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France: Preventing the wearing of Islamic clothing in schools

France: Preventing the wearing of Islamic clothing in schools


Islamic clothing should be banned from schools

The abaya is a traditional garment worn by many Muslim women. But because of the separation of state and religion, it has now disappeared from French schools.


The abaya will be banned from schools in France. Many Muslim women wear the long dress.

France Press agency

  • The French Minister of Education wants to ban certain items of clothing in schools.

  • Muslim pajamas have “no place” in French schools

  • The right-wing opposition supports the planned ban.

France’s education minister, Gabriel Attal, wants to ban the abaya, a garment worn by some Muslim women, in schools before the start of the school year in early September. “The abaga has no place in our schools,” Attal said on Monday. The government says wearing the abaya in schools violates the principle of separation between state and religion. The right-wing opposition welcomed the announced ban.

The new rules must come before school starts

“I have decided that abayas are no longer allowed in school,” Atal told TF1 television on Sunday. He will give the school administration “clear rules at the national level” before classes resume across the country on September 4.

“Secularism means freedom of liberation through school,” the minister added. After taking office at the end of July, he declared that going to school in the abaya, a floor-length dress, was a “religious gesture” and that he would take action against it. On Sunday, he emphasized that when entering a classroom, it should not be obvious which religion students belong to. “We appear united and make it clear: Abaga has no place in our schools,” said the Minister of Education. French schools will be “put to the test”.

A minister complains about the lack of separation between religion and state

In recent months, “violations of secularism have increased dramatically, especially through the wearing of religious clothing such as the abaya or kimish,” a similar dress code for men. The minister said that these “appeared in some schools” and sometimes “stumbled”. Atal pledged to train all 14,000 school leaders by the end of 2023 and 300,000 school staff annually by 2025 on issues of secularism.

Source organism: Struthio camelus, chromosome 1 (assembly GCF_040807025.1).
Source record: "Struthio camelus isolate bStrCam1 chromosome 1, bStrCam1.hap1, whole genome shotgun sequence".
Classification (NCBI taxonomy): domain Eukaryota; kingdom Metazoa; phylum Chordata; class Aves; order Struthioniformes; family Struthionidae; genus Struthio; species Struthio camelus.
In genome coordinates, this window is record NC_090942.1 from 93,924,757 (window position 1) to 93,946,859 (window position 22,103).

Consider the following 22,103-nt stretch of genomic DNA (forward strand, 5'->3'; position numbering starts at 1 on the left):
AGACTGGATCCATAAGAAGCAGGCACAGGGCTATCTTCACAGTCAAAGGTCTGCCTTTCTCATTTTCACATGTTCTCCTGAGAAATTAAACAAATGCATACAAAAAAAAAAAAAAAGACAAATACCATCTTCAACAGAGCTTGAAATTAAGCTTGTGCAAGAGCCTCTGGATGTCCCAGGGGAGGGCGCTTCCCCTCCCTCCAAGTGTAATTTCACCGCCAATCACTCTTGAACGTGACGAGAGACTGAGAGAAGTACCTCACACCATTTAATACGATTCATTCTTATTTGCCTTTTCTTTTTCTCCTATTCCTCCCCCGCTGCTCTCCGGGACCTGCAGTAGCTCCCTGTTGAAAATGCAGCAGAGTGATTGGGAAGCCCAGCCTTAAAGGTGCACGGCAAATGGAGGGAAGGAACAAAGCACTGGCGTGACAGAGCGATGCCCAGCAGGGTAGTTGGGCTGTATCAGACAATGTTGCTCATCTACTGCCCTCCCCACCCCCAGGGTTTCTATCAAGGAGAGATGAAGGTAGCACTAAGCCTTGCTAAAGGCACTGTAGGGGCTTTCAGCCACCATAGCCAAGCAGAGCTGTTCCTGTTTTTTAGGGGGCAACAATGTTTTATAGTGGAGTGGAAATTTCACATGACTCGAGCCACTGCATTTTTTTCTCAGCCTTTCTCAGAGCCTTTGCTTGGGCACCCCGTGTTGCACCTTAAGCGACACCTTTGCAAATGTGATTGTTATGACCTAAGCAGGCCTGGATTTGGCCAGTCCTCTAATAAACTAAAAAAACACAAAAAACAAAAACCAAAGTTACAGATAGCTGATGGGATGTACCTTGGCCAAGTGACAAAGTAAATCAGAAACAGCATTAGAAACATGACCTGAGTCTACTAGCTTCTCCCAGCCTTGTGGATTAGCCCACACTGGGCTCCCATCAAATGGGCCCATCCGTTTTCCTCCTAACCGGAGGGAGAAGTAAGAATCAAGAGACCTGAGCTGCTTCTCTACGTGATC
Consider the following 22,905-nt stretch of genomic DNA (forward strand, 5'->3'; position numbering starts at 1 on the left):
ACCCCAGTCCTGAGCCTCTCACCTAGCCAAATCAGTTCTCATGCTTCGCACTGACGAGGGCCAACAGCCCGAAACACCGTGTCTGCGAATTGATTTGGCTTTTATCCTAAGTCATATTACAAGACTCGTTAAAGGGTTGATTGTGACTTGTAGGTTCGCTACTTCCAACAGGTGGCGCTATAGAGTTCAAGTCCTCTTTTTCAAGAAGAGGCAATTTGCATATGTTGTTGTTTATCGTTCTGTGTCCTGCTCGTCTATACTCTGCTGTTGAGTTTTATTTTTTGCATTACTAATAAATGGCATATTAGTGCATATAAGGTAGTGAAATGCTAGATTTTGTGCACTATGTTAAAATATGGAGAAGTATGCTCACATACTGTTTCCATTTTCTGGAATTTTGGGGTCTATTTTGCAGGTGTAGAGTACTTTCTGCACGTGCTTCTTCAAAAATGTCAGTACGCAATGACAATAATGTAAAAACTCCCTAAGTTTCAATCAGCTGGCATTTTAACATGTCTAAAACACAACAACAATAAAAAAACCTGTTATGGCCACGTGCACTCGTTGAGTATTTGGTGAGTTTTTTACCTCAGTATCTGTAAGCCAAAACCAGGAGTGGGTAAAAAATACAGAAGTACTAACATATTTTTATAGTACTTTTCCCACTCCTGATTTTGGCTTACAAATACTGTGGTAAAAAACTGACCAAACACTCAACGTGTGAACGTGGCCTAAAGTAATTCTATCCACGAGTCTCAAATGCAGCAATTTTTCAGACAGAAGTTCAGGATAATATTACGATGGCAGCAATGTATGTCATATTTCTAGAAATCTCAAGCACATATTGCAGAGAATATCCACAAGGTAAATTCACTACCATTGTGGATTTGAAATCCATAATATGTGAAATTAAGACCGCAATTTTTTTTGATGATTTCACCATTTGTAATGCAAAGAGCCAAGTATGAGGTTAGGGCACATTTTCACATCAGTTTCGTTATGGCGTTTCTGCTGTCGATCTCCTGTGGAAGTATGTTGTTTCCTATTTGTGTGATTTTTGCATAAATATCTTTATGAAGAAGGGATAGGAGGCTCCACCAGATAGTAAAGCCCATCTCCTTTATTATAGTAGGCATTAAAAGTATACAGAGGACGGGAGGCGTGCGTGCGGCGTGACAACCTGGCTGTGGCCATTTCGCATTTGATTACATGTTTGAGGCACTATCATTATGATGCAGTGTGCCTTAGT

“It is a political attack, it is a political signal,” government spokesman Olivier Ferrand told BFMTV. He complained about the “evangelism” of wearing the long traditional dress that covers women’s bodies.

Crosses and yarmulkes are also prohibited

Since 2004, explicit religious symbols have been banned from schools in France. In addition to the veil, this also applies to the Jewish skullcap and Christian crosses. The principle of secularism in France is the strict separation of religion and state.

According to the statistics of the French authorities available to Agence France-Presse, violations of secularism requirements increased by 120 percent between the academic years 2021/2022 and 2022/2023. The majority of these crimes relate to the wearing of religious clothing and symbols.

A possible ban on Abaga has been discussed in France for several months. The French Islamic League CFCM believes that the floor-length robe is not religious attire. Islamic expert Al-Hawas Snejer said that wearing the abaya is “more contradictory than the hijab.”

Right-wing parties are happy about the ban

However, right-wing politicians pushed for the ban, while left-wing politicians opposed it. Conservative Republican Party Chairman Eric Ciotti endorsed Atal’s announcement: “We have repeatedly called for abayas to be banned in our schools. I welcome the Education Minister’s decision,” he said on Online Service X (formerly Twitter).

SNPDEN General Secretary Bruno Popkiewicz also welcomed the fact that there will now be clear instructions for school principals. On the other hand, Clementine Autan of the left-wing populist party LFI called the planned ban “unconstitutional” and warned of “clothes police” in schools.

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